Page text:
During our time at RIMS 2017, we had Workers’ Comp industry stakeholders participate in WorkCompWire’s “RIMS Review” series, focused on what to look for this year, and key takeaways from the conference! Here’s what Daryl Corr, Chief Executive Officer at Healthesystems had to say:
What do you believe will be the most significant development in the workers’ comp industry for this year?
I’m going to address this from the area of the market we know best, which is pharmacy and ancillary services management, although it also has a significant impact on the industry overall – and that’s the magnitude of states moving forward with very significant, work-comp specific initiatives intended to correct systemic problems, primarily one of the largest cost drivers, which is pharmacy. We’ve seen an outpouring of regulatory activity throughout 2016 and into this year to address overall drug management, much of which has been focused on opioids. On a high level, there has been a volume of state-specific formulary activity, notably the California DWC, which is geared up to implement a formulary this summer that will impact the care of hundreds of thousands of injured workers. Then there are other complementary initiatives we’ll continue to see a lot of – initial opioid prescribing limits, legislation mandating PDMP checks by prescribers, and new rules in states including Ohio and Vermont that only allow opioids to be reimbursed in the workers’ comp setting if they follow treatment guidelines. Many of these initiatives should help facilitate positive change.
What is the top challenge you and your organization are currently working on?
It’s not a new challenge, but it’s certainly always an evolving one where we continually look to maximize opportunity – and that’s a lack of adherence within the workers’ comp system. I’m not just speaking about patient nonadherence to treatment, although that’s certainly one example of it. I’m addressing a challenge that occurs at every level of the managed care model. On one hand, you need strategies to mitigate the factors that work against the ideal care model – physician dispensing, drug diversion, compounds, and private-label topicals, to name a few. On the other hand, at the prescriber level there exists a level of nonadherence to evidence-based medicine. And further down that care model there are additional challenges at the claims management and pharmacy levels. Ultimately, the larger solution is to foster a more adherent model by providing a better and easier overall healthcare experience. Part of that includes communicating with prescribers to support evidence-based care, and intervening with pharmacies to help them navigate the workers’ comp system. We can also empower claims professionals with the tools and education they need to make the decisions most likely to drive their claims in a positive direction. And we can help patients become active and educated participants in their treatment.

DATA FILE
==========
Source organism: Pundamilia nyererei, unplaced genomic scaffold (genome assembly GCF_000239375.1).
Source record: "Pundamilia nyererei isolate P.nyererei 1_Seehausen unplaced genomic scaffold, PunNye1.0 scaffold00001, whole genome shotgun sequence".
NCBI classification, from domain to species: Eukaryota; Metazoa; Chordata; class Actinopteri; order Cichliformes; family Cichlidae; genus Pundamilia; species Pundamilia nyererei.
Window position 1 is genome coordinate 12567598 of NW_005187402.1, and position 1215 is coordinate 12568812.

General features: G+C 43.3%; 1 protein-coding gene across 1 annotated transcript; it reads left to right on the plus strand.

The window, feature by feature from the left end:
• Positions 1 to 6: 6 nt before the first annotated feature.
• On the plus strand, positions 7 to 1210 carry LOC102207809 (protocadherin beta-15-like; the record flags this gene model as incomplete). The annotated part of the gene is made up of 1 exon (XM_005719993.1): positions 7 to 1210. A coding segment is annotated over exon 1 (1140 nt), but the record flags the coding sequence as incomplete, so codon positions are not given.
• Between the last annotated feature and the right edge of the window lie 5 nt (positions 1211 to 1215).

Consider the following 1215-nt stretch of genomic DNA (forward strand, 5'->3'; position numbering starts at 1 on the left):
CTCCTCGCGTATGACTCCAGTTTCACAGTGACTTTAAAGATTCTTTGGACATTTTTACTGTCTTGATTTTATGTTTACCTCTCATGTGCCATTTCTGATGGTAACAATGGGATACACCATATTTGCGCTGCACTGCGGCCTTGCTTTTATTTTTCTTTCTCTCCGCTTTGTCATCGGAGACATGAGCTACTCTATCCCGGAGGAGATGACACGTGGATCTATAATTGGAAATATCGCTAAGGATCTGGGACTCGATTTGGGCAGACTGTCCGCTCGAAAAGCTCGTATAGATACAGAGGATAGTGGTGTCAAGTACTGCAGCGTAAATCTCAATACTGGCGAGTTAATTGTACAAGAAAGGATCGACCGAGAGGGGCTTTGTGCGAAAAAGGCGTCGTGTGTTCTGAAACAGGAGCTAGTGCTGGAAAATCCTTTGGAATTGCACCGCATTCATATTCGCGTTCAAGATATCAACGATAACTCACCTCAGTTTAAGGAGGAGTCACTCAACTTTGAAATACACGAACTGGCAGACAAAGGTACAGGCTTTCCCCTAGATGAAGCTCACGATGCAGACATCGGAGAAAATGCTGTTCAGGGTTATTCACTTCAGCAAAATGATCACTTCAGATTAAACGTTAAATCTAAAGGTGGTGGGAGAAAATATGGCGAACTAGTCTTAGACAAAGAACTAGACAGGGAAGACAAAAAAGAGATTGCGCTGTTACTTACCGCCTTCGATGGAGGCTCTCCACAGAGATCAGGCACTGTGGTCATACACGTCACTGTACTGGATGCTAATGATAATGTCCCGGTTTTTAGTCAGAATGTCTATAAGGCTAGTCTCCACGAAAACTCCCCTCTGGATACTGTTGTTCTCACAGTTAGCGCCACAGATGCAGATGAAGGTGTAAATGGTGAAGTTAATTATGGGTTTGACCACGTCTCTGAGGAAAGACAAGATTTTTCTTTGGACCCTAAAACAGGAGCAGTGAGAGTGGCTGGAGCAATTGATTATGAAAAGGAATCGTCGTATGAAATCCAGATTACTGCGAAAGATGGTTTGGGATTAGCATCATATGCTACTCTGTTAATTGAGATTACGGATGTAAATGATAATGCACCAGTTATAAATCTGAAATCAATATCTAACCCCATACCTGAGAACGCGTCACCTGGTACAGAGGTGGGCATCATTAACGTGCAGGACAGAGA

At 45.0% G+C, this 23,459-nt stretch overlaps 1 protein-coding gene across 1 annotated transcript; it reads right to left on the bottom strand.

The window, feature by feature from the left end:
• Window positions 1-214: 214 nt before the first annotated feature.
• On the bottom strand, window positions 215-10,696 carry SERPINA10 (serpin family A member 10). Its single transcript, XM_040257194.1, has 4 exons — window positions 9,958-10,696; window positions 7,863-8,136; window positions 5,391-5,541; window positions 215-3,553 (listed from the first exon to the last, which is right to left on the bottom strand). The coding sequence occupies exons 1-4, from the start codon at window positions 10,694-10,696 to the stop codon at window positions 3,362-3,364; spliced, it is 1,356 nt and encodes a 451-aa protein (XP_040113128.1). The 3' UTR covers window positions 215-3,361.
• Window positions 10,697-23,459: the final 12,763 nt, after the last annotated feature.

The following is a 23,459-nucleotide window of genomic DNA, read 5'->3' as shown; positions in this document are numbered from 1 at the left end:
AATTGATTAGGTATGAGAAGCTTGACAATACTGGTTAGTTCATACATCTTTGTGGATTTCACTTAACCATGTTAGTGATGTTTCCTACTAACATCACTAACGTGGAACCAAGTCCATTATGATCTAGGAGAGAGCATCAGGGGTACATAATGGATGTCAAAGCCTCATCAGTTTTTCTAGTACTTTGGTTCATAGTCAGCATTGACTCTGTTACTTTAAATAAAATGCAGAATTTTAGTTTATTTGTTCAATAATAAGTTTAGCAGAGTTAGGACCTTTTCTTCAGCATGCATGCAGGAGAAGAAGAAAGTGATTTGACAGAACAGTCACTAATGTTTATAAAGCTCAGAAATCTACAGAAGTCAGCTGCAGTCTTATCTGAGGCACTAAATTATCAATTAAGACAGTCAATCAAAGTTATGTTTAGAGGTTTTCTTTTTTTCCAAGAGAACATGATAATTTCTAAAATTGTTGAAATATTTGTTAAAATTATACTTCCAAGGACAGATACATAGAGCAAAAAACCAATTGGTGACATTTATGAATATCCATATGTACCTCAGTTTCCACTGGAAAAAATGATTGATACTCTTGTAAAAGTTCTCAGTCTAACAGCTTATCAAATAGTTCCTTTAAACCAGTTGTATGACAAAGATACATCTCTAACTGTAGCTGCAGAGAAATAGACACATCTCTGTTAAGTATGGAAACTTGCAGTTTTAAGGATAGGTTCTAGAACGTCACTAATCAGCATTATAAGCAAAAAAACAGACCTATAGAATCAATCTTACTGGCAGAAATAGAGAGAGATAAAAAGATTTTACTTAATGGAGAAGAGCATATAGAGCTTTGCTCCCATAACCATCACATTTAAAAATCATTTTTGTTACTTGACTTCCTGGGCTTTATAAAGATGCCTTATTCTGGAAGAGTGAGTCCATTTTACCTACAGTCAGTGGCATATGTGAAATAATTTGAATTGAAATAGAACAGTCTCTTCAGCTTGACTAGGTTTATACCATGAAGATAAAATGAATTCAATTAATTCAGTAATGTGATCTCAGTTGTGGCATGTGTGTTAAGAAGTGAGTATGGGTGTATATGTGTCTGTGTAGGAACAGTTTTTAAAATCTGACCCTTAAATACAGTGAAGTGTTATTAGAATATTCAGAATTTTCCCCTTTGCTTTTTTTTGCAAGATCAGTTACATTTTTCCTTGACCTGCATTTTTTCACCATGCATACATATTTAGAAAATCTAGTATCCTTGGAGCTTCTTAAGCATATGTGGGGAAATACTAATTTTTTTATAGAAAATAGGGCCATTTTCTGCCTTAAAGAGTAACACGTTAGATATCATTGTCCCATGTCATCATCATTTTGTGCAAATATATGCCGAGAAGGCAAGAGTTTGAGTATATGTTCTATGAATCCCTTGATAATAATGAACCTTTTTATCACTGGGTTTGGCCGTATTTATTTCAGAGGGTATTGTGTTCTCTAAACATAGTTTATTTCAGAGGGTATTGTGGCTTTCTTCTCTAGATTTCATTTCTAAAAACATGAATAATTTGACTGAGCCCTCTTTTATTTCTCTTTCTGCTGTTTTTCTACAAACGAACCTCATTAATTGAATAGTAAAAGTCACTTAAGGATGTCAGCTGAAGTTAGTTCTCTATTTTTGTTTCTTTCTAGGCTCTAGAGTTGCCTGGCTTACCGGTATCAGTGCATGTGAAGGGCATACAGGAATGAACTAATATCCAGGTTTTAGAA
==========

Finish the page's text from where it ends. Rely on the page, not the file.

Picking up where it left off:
What was one major takeaway for you from this particular RIMS conference?
Data was clearly a focal topic across all areas of the insurance industry at RIMS. When used strategically and appropriately, data is incredibly valuable, especially when it can have a meaningful impact on outcomes. But it’s also interesting to consider the tremendous responsibility it brings. Healthcare is a top target for cyber attacks – I believe IBM reported that more than 100 million patient records were breached globally in 2016. So as the industry gathers and shares more information electronically though the expanded use of PDMPs, EHRs, mobile applications and other e-health tools, protecting the patient’s security must remain foremost. A key focus has to be on infrastructure and data security, especially as you consider extending your technological reach to include mobile and other technology applications.
What is one thing you’d like to promote?
We still see an enormous amount of opportunity from a cost containment perspective, especially when you look at driving transparency into the system. In other words, creating the ability to shed light on the factors that are truly driving cost and utilization, as well as having the flexibility to quickly incorporate measures that will mitigate these factors. And usually these are fast-moving and constantly evolving. For example, in our Ancillary Benefits Management program, we’ve built a model that provides an unmatched level of transparency into activity around services that have traditionally been limited in the way they can be managed. These would include services such as physical medicine, durable medical equipment, home health, transportation and language. This has allowed us to see what is truly driving costs – and it goes well beyond the pure price of goods and services. Service mix, treatment duration, product selection – all of these factors must be considered and managed accordingly. And they’re always changing, which is why ongoing monitoring is also a critical component of our program.
Daryl Corr is Chief Executive Officer at Healthesystems. Mr. Corr has long been a technology innovator developing new ways in which to improve the delivery and quality of medical services. His focus on innovation has helped improve performance across the industry by automating various manual functions and improving transaction efficiency. His efforts to make disparate processes and systems work together helped transform the organizations he managed. Under Mr. Corr’s leadership, Healthesystems has grown into one of the largest workers’ compensation pharmacy and ancillary medical benefits management providers in the market.